Principles of Measles & Rubella Control and Elimination
The crucial factor determining the spread of infections transmitted person-to-person, such as measles and rubella, is the number of secondary cases caused by each infectious person. The basic reproduction number, R 0 , is a measure of the transmissibility of an infection within a population, defined as the average number of secondary infections produced by a typical infective person in a totally susceptible population. It depends on the characteristics of the infectious agent (e.g., infectivity and duration of infectiousness) and of the population (e.g., population density and social mixing patterns). The R0 of measles has been estimated as 14–18 in England and Wales, 12.5 in North America, and 10 in Niger. The R0 of rubella is generally lower (4–7), however in high density settings (e.g., in Addis Ababa, Ethiopia) R0 values as high as 11.8 have been estimated.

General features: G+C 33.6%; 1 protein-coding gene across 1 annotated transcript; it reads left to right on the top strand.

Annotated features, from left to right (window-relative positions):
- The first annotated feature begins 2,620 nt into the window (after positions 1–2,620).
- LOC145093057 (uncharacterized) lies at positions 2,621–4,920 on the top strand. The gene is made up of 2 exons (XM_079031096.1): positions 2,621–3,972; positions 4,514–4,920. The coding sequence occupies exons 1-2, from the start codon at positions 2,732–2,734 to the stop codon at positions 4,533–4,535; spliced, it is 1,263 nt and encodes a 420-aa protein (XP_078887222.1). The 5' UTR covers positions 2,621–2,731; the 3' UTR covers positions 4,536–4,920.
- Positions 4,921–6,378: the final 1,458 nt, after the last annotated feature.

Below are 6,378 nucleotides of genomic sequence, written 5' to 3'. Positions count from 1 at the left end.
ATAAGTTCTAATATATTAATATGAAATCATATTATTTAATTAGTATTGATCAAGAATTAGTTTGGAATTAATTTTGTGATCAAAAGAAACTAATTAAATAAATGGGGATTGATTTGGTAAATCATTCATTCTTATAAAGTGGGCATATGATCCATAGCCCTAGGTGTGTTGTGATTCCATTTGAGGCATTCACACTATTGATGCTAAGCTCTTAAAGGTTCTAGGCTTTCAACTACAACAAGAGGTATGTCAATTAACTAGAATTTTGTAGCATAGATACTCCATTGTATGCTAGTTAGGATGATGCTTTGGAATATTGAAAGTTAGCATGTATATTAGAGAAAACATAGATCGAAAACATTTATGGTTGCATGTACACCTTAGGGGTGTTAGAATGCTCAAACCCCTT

In the context of a vaccination programme, the effective reproduction number, R, is key for predicting and preventing outbreaks.R is the average number of infectious individuals resulting from a single infective introduced into the population, given the population mix of vaccine-acquired and naturally acquired immunity at that time, and decreases as population immunity increases. If R is below 1, then the average case will give rise to less than 1 case and transmission will eventually cease. Consequently, elimination programmes aim to keep R below 1. Births and immigration increase population susceptibility (and hence R), while vaccination slows the rate of this increase. High vaccine coverage induces a period of low incidence termed the 'honeymoon period' during which cohorts of susceptible children who were not immunized in the early years of the programme can reach older ages before being exposed. Susceptible persons gradually accumulate until 'post-honeymoon' outbreaks occur. Although the proportion of cases in older children increases after vaccination, the absolute number of such cases may still fall because of the overall reduction in incidence. For rubella, it is crucial to achieve and sustain adequate coverage to avoid an increased incidence in adults, as discussed later in this paper.